Willstatter Richard Martin( Nobel Prize in Chemistry, 1915.)
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Biography Willstatter Richard Martin
Willstatter, Richard Martin (Willstatter, Richard Martin), (1872-1942) (Germany). Nobel Prize in Chemistry, 1915.
Born August 13, 1872 in Karlsruhe (Germany), the second son in the family merchant tissues Max Willstatter and Sofia Ullman. He graduated from high school in Karlsruhe and a real high school in Nuremberg, where he showed himself an apt pupil, and the rector had recommended him for admission to King's College in Munich, however, enrollment has been denied - he was a Jew.
In 1890, after the real high school, Willstatter entered the Technical University of Munich, to study chemistry. However, the level of education had disappointed him, and he moved to the University of Munich in the laboratory A. von Baeyer (Nobel Prize, 1905).
Bayer recommended Willstatter his collaborator Alfred Einhorn (Alfred Einhorn, 1857-1917), who engaged Willstatter difficult by the structure of a molecule of cocaine in 1897 and established its structure. Even earlier, in 1894, he received his doctorate in chemistry, two years later became assistant professor and in 1902 - an associate professor in the laboratory of Bayer. Willstatter continued the study of alkaloids - alkaloids studied interconversions group Tropina: fixed structure tropilidena and Tropina and synthesized them, and received tropinon tropiliden. He found the structure ekgonina (1901-1905), studied the alkaloid grenade - psevdopeleterin (1905).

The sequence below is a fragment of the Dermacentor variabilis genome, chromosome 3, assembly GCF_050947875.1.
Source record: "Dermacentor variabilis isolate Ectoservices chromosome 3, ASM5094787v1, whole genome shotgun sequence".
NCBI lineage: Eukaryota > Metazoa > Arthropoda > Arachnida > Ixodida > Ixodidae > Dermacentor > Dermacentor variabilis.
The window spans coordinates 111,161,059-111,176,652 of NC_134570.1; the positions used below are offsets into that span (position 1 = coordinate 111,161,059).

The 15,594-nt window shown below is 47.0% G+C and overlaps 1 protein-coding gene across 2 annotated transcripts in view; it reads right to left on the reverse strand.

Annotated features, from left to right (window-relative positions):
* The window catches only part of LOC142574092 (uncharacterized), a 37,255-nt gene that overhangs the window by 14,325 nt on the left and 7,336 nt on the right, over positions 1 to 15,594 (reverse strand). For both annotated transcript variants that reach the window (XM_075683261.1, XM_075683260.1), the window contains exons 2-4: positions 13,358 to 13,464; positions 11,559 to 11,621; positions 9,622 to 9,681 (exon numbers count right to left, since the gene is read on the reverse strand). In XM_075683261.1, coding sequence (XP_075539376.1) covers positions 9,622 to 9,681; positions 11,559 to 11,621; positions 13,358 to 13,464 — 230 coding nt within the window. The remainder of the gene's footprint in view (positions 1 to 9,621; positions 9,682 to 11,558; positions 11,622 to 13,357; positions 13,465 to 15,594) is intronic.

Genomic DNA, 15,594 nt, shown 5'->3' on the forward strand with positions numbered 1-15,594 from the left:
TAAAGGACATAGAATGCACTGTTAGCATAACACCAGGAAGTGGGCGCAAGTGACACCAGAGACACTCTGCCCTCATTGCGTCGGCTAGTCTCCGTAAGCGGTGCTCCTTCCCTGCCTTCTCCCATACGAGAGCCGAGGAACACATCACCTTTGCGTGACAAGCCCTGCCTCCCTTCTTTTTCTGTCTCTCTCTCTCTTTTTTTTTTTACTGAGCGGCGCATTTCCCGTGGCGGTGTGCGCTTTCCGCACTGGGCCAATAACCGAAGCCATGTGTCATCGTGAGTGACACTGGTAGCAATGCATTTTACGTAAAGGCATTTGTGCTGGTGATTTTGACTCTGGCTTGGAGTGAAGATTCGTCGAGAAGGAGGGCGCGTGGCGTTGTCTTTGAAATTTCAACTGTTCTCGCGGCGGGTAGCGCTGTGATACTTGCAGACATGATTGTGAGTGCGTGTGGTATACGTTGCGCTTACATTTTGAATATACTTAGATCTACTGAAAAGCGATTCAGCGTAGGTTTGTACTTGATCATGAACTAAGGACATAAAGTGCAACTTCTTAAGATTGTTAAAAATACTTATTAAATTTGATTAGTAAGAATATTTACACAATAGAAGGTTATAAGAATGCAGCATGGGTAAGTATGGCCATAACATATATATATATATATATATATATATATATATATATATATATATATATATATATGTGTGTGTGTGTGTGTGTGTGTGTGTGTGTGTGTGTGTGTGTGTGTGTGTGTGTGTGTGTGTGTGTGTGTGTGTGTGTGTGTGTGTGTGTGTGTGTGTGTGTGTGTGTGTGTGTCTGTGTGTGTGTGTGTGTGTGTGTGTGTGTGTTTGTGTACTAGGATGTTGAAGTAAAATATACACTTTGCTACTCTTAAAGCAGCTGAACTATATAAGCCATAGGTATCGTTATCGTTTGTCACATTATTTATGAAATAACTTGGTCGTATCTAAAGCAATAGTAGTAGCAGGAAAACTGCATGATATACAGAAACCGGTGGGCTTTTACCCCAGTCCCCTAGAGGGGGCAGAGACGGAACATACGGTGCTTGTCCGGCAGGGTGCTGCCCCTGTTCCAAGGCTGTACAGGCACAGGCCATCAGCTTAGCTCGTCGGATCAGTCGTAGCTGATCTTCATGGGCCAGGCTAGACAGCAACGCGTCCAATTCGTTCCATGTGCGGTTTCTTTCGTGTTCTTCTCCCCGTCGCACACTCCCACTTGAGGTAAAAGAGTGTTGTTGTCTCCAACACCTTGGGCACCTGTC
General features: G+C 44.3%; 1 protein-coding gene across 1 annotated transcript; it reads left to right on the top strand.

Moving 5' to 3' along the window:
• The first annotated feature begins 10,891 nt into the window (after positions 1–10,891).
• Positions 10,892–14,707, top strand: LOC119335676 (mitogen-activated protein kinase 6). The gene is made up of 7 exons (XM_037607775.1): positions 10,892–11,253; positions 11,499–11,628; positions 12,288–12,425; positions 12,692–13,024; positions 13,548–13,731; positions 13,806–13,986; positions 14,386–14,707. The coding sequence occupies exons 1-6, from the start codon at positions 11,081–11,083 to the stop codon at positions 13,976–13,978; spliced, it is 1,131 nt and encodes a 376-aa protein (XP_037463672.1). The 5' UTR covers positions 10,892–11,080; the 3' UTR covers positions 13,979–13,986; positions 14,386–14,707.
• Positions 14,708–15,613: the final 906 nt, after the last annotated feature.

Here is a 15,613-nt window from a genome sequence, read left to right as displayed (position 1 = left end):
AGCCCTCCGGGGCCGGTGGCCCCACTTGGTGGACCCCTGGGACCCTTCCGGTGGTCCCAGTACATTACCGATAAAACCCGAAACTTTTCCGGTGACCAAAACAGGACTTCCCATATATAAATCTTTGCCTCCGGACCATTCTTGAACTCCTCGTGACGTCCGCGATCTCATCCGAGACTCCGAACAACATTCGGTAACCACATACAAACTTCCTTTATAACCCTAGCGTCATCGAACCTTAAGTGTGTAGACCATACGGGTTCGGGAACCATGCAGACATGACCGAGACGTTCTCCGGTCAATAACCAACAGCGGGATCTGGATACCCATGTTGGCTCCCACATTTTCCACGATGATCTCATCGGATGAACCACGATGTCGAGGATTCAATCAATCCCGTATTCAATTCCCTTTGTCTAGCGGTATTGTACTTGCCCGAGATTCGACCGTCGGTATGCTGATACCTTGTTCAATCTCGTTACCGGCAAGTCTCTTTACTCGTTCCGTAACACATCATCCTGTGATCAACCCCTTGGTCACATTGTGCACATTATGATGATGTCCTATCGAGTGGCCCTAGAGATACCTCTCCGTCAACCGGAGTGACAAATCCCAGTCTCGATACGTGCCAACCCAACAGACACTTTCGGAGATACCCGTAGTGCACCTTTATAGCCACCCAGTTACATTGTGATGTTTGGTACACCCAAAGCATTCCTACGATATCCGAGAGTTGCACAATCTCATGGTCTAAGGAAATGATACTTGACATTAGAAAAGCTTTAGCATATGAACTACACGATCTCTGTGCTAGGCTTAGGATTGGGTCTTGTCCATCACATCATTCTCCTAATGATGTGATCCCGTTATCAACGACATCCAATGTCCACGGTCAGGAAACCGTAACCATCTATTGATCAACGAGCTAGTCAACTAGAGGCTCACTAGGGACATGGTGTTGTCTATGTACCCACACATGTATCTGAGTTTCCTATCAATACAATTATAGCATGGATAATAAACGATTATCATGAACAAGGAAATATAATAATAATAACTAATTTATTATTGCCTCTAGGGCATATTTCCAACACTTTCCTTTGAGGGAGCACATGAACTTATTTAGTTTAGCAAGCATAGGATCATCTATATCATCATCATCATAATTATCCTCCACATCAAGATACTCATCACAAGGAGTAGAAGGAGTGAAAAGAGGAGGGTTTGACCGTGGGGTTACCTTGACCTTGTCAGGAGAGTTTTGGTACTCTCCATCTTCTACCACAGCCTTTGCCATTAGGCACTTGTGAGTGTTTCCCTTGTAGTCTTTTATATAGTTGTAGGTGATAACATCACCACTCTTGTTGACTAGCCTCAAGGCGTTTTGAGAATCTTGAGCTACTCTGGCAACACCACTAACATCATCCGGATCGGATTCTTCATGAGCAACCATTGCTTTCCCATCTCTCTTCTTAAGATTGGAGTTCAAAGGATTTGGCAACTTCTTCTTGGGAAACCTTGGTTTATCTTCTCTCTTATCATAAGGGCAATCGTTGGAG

In 1905 Willstatter became professor of chemistry at the Federal Institute of Technology in Zurich. Here he took up alicyclic hydrocarbons. Synthesized CYCLOBUTANE (1907), cyclooctene (1910) and tsiklooktatetraen (1911) - hydrocarbons with the size of the ring of 4 to 8 carbon atoms and the number of multiple connections from one to four.
In parallel, began exploring the chlorophyll. In 1912, having conceded the request of his friend, Nobel Laureate in Chemistry (1930) H. Fischer, Willstatter moved to the newly established Kaiser Wilhelm Institute in Berlin, where he continued his study of chlorophyll.
The first time (1837) studied the structure of chlorophyll Jens Jakob Berzelius, who found 3 versions of chlorophyll. In 1889, Edward Shank (Edward Schunck, 1820-1903) found that chlorophyll - coordination (complex) connection. In 1906, Mikhail Semenovich Color (1872-1919) chlorophyll divided into two factions - a-and b-chlorophylls.
In 1906 it was suggested that in each individual plant, there are many different kinds of chlorophylls and that the kingdom of plants - the source of an unlimited number of chlorophylls.
From the leaves of a nettle, cheap and widely available source of chlorophyll, Willstatter the first time in 1907 earned a net crystalline chlorophyll. He showed that the chlorophyll is one of the main structure (tetrapirrol, or the connection of the four pyrrole rings connected with the central atom of magnesium). Moreover, he proved the existence of two almost identical forms: a and b. Still, established the universality of chlorophylls a and b, exposing the analysis of more than 200 plants.